would a Christian object to posting the Ten Commandments in public
he were alive today, the loudest voice protesting the idea of placing
the Ten Commandments on public buildings would probably be St. Paul.
Paul was the most prominent early apostle for the spread of Christianity.
Some of his saved letters comprise a major portion of the Christian
New Testament. For Paul, his experience of freedom through Christ
was freedom from the law, including the Ten Commandments.
how Paul sees it. He was a follower of the Commandments—not
just the Ten, but also all of the commandments of scripture and
tradition. And he did that as well as it could be done. He was "zealous"
for the law. What did he get from that effort? Nothing but anxiety.
You might call it a form of performance anxiety. Am I doing okay?
Am I not coveting my neighbor? Am I completely truthful, not bearing
false witness? He never experienced a sense of relief and acceptance
from God for all his efforts, but rather doubt and anxiety. Am I
being good enough?
felt isolated from others as well. After all, other people might
become the cause of his failure in some way. He needed to be separated
from them or even opposed to them to follow the law. Other people
are likely to compromise your need to maintain purity and obedience
to the law. What if they are impure? What if they tempt you to covetousness
or another of the many ways to break the law?
of that legalistic work was death to him. It is his definition of
sin. For Paul, the life of sin is precisely the life-project of
trying to make yourself good. It only brings anxiety and judgment.
brought Paul freedom from that death? He realized that he needed
to do nothing to be completely loved, accepted and free before God.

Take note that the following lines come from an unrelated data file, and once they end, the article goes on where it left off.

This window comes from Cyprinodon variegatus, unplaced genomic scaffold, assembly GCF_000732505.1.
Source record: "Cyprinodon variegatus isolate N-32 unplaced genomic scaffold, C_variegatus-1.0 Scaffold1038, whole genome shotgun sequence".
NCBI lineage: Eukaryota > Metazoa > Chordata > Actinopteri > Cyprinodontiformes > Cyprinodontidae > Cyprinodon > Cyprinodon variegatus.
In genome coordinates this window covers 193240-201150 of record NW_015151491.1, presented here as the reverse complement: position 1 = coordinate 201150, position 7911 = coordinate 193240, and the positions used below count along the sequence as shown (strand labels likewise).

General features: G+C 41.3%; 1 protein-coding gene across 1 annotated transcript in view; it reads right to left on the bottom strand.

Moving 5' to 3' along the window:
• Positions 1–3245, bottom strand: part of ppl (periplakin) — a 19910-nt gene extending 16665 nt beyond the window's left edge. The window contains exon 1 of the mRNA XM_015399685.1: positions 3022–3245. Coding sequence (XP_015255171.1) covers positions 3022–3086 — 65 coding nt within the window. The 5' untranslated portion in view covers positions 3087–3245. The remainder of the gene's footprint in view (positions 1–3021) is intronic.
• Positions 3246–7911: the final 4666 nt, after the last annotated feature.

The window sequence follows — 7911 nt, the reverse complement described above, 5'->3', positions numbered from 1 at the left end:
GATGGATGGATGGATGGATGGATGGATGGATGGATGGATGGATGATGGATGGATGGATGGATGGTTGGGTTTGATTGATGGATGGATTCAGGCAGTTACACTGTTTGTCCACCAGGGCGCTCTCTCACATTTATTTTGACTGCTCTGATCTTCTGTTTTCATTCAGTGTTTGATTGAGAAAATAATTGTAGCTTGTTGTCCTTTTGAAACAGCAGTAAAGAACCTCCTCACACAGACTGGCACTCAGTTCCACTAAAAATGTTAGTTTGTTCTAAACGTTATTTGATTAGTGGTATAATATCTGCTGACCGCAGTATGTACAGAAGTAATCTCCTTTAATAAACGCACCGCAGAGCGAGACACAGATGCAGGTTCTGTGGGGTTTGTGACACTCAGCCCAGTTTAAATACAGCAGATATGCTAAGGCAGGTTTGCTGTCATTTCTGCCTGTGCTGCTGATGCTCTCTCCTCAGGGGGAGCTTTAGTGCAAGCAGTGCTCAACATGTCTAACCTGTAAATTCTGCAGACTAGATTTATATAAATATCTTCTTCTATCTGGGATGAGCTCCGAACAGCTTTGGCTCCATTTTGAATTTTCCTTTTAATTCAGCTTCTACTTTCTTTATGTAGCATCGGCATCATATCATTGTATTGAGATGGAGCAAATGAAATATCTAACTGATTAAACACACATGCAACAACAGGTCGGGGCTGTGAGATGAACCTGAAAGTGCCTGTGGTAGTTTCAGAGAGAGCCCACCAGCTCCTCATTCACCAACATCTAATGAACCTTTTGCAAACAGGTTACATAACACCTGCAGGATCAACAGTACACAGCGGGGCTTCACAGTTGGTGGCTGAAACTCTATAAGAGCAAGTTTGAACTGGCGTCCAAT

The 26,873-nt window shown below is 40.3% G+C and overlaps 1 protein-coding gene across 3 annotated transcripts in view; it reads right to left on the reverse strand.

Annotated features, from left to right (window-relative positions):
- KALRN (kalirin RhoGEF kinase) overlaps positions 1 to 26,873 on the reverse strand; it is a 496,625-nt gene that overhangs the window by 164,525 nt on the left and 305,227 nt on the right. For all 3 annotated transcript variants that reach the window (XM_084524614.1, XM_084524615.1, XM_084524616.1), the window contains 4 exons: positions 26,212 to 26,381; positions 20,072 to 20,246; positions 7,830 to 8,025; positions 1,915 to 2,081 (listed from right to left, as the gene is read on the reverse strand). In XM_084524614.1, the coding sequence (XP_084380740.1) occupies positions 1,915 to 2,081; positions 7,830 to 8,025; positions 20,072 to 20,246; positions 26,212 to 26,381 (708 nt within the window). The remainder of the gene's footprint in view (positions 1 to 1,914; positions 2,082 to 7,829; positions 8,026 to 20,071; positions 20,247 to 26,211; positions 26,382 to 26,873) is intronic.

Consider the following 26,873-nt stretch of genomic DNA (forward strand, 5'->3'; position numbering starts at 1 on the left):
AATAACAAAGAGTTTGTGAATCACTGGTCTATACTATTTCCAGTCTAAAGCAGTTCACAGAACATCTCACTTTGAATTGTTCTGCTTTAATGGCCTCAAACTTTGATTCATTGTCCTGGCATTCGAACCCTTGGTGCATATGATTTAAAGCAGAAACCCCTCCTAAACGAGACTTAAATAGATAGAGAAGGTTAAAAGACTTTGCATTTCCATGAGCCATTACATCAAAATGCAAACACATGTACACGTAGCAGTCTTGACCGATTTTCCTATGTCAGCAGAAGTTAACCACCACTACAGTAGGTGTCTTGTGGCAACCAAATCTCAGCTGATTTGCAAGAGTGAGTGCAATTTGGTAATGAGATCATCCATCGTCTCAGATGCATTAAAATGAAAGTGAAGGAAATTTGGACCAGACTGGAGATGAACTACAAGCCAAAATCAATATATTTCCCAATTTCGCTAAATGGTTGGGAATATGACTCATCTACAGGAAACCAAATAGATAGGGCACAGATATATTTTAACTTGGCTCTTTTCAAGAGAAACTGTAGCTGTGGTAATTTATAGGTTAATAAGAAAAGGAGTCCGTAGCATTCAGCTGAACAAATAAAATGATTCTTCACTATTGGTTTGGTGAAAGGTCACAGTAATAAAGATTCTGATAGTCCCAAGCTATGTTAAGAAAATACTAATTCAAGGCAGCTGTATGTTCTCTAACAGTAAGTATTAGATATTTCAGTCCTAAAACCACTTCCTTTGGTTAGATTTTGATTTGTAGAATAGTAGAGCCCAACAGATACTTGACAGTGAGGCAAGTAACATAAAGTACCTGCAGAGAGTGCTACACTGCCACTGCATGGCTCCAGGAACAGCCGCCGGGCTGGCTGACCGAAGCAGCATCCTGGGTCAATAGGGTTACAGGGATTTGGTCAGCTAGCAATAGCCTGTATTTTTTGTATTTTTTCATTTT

freed him from all of that. Through Christ he realized that he need
do nothing to be completely loved, accepted and free before God.
God already loved him and accepted him. That status is God's free
gift to all. "By grace we are saved." All Paul needed
to do was to accept the gift. That's faith. "By grace we are
saved through faith." Simply accept the fact that you are accepted.
That's what he learned from Christ. It was his freedom from the
the Ten Commandments was to Paul the ministry of death. Christ is
our freedom from its prison.
Paul would be horrified at Christians demanding the placement of
the Ten Commandments in courtrooms. To him it would
be like erecting a monument to death, "for the letter kills,
but the Spirit gives life."
Paul, the good life and ethical behavior spring from the confidence
and freedom one experiences from knowing that you are loved and
accepted. Out of that firm foundation comes freedom, peace and joy.
Freed from trying to live up to external laws and rules, you can
spontaneously respond to the need of your neighbor. You can love
for the sake of the other, not just so you'll seem to be good.
like that produces something new. He called it the fruit of the
Spirit—"love, joy, peace, patience, kindness, goodness,
faithfulness, gentleness, discipline." Against that, says Paul,
there is no law. Those are the qualities that emerge naturally when
we let ourselves be loved and accepted by God.
that light, the Ten Commandments and other traditions of wisdom
become guidelines for action, not a criterion for salvation or damnation.
For Paul, laws can be descriptive of right action but never prescriptive.
Motivation comes from a relationship of grace, not an objective
law. When you've been given everything you need, you are free from
needing to covet your neighbor.
life truly began when he realized that we are all accepted by God
before we have done anything to earn it. Therefore we can be bold
and confident rather than anxious and self-absorbed. God loves us,
so we are free. And that freedom allows us to respond spontaneously
with love toward our neighbor. That's Good News according
Rev. Lowell Grisham
(much of this response was first published in the
Northwest Arkansas Times, Fayetteville, Arkansas)